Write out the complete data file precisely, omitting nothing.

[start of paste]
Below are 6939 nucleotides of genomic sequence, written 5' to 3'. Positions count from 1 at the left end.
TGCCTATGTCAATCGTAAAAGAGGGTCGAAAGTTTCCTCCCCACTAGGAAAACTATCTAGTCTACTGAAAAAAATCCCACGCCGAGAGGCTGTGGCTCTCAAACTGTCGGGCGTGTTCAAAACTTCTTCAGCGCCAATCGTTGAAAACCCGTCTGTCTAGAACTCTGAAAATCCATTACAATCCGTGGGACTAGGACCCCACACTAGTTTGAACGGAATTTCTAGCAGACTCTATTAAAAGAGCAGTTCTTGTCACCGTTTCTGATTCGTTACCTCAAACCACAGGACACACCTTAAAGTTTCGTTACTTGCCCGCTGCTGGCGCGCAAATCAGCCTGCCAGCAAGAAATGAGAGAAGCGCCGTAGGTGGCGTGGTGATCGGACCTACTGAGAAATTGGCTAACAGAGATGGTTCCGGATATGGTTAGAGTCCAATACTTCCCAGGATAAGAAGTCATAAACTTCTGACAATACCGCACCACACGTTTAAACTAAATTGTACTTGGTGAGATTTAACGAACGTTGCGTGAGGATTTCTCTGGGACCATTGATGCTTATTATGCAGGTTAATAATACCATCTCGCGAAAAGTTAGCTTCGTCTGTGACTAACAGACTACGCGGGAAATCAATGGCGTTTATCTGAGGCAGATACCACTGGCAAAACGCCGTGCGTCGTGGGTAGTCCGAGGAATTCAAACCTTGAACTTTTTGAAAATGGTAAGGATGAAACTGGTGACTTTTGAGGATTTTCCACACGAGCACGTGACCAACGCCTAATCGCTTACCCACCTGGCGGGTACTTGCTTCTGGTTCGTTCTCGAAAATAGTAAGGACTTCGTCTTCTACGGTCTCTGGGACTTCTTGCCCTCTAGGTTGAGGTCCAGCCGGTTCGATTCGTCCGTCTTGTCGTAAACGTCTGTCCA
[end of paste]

Below are 6939 nucleotides of genomic sequence, written 5' to 3'. Positions count from 1 at the left end.
TGCCTATGTCAATCGTAAAAGAGGGTCGAAAGTTTCCTCCCCACTAGGAAAACTATCTAGTCTACTGAAAAAAATCCCACGCCGAGAGGCTGTGGCTCTCAAACTGTCGGGCGTGTTCAAAACTTCTTCAGCGCCAATCGTTGAAAACCCGTCTGTCTAGAACTCTGAAAATCCATTACAATCCGTGGGACTAGGACCCCACACTAGTTTGAACGGAATTTCTAGCAGACTCTATTAAAAGAGCAGTTCTTGTCACCGTTTCTGATTCGTTACCTCAAACCACAGGACACACCTTAAAGTTTCGTTACTTGCCCGCTGCTGGCGCGCAAATCAGCCTGCCAGCAAGAAATGAGAGAAGCGCCGTAGGTGGCGTGGTGATCGGACCTACTGAGAAATTGGCTAACAGAGATGGTTCCGGATATGGTTAGAGTCCAATACTTCCCAGGATAAGAAGTCATAAACTTCTGACAATACCGCACCACACGTTTAAACTAAATTGTACTTGGTGAGATTTAACGAACGTTGCGTGAGGATTTCTCTGGGACCATTGATGCTTATTATGCAGGTTAATAATACCATCTCGCGAAAAGTTAGCTTCGTCTGTGACTAACAGACTACGCGGGAAATCAATGGCGTTTATCTGAGGCAGATACCACTGGCAAAACGCCGTGCGTCGTGGGTAGTCCGAGGAATTCAAACCTTGAACTTTTTGAAAATGGTAAGGATGAAACTGGTGACTTTTGAGGATTTTCCACACGAGCACGTGACCAACGCCTAATCGCTTACCCACCTGGCGGGTACTTGCTTCTGGTTCGTTCTCGAAAATAGTAAGGACTTCGTCTTCTACGGTCTCTGGGACTTCTTGCCCTCTAGGTTGAGGTCCAGCCGGTTCGATTCGTCCGTCTTGTCGTAAACGTCTGTCCA